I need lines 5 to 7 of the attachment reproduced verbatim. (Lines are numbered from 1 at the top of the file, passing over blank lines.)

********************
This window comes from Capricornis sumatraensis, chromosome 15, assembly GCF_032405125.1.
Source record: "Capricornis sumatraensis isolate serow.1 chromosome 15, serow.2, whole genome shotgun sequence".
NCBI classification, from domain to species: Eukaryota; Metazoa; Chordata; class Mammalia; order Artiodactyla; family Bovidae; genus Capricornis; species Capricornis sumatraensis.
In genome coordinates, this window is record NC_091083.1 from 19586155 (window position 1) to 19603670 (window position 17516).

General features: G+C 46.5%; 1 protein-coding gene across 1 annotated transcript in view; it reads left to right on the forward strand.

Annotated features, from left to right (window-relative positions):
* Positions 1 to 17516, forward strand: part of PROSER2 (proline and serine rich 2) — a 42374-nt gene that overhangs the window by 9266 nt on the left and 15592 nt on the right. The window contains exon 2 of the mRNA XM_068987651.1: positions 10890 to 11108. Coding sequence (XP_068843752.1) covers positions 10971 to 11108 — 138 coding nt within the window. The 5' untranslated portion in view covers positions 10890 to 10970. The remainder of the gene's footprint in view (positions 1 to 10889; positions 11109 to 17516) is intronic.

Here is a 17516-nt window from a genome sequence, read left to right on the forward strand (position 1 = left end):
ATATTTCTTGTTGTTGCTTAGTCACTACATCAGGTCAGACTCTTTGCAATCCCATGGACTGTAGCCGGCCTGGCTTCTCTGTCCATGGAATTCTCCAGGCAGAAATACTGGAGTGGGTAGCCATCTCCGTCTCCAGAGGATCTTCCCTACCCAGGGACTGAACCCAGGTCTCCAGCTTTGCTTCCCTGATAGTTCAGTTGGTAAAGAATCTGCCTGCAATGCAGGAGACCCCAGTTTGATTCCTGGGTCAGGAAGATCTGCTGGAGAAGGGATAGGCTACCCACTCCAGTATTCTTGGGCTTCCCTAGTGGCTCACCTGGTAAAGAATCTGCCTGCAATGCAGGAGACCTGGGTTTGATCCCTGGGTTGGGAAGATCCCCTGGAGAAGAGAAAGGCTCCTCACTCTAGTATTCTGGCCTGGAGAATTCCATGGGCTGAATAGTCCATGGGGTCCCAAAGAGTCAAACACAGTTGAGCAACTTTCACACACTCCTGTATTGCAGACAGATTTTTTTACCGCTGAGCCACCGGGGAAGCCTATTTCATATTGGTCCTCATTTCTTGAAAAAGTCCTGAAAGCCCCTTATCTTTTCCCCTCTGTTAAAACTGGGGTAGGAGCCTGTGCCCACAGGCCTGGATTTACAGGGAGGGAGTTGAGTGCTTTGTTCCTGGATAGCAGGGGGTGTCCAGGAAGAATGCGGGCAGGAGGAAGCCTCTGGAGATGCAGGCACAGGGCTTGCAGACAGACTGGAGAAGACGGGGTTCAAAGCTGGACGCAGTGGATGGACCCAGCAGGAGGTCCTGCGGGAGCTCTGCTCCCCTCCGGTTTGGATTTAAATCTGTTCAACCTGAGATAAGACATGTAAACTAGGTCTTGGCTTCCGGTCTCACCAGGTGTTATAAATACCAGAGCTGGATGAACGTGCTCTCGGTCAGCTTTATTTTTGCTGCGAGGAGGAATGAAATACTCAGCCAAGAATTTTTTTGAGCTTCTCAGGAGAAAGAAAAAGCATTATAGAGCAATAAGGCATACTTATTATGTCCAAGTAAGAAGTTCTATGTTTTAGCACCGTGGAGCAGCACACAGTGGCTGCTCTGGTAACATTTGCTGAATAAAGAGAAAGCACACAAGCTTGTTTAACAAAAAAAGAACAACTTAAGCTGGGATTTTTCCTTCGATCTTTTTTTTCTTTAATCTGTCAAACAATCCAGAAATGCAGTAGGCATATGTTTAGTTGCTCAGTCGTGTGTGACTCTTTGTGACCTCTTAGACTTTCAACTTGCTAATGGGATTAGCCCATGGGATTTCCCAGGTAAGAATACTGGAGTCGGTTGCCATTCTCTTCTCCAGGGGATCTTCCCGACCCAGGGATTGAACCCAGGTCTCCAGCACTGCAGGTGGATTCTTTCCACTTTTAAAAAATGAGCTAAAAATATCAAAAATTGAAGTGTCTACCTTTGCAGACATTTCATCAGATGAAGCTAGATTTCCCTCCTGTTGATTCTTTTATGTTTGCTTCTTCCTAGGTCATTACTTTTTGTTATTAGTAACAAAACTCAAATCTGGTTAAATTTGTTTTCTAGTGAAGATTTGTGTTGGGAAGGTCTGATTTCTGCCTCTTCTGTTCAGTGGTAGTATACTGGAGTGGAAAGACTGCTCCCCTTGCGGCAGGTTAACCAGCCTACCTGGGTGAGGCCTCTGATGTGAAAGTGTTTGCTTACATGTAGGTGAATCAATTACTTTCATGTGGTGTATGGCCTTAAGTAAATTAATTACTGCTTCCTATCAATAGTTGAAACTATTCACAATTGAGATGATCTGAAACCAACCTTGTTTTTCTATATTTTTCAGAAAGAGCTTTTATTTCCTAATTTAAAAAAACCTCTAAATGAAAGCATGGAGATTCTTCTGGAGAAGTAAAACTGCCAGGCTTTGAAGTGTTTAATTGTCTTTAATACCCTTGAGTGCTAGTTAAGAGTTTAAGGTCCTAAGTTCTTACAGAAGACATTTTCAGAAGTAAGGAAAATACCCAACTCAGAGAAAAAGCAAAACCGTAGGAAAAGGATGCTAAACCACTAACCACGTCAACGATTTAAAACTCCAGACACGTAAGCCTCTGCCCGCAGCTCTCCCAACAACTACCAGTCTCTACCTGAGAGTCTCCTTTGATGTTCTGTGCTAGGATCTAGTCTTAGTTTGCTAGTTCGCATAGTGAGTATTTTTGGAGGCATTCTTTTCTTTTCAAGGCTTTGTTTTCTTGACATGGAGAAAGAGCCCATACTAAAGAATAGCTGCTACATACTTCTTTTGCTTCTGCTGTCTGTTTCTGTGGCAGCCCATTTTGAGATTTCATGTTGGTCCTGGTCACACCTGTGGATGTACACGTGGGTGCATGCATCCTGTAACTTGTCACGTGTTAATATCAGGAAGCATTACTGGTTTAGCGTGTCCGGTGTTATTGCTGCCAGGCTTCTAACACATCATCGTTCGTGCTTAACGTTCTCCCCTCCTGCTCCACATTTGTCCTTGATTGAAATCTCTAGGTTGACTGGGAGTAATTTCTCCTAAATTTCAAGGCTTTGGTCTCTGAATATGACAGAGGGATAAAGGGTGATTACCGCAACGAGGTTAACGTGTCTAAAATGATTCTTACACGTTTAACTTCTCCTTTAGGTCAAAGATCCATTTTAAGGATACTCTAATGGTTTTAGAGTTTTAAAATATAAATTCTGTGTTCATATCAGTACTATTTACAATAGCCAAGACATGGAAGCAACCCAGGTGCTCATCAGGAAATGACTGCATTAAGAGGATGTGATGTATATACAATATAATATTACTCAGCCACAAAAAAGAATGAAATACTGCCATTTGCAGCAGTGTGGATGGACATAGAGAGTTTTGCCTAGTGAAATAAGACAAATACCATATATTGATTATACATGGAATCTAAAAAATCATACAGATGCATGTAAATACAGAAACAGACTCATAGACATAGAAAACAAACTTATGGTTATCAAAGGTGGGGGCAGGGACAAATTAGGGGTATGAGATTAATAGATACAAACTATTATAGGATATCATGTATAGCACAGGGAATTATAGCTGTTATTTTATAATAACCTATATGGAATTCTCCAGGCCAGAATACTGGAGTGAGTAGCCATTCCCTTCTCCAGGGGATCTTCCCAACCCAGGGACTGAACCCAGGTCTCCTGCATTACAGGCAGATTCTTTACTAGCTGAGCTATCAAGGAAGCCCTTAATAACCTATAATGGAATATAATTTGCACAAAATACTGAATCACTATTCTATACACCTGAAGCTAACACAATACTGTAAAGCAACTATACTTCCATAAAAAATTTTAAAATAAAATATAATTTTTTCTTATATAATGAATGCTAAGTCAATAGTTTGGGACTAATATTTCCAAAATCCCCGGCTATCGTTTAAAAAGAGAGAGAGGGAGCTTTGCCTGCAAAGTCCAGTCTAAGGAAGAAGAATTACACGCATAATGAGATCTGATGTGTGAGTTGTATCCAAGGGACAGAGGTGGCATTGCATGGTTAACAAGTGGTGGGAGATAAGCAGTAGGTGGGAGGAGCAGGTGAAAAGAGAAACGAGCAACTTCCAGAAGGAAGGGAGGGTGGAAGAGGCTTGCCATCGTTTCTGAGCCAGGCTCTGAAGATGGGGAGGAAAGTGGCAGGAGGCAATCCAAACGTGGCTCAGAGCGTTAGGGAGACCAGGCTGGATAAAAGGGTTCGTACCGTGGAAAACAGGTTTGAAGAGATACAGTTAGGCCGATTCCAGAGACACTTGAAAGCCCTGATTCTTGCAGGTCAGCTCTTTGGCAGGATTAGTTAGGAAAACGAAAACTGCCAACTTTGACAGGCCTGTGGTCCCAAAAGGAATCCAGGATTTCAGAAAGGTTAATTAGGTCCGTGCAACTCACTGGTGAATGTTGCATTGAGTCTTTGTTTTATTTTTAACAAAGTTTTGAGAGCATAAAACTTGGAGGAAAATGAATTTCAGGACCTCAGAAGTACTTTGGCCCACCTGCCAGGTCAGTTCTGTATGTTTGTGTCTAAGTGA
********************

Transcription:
General features: G+C 46.5%; 1 protein-coding gene across 1 annotated transcript in view; it reads left to right on the forward strand.

Annotated features, from left to right (window-relative positions):
* Positions 1 to 17516, forward strand: part of PROSER2 (proline and serine rich 2) — a 42374-nt gene that overhangs the window by 9266 nt on the left and 15592 nt on the right. The window contains exon 2 of the mRNA XM_068987651.1: positions 10890 to 11108. Coding sequence (XP_068843752.1) covers positions 10971 to 11108 — 138 coding nt within the window. The 5' untranslated portion in view covers positions 10890 to 10970. The remainder of the gene's footprint in view (positions 1 to 10889; positions 11109 to 17516) is intronic.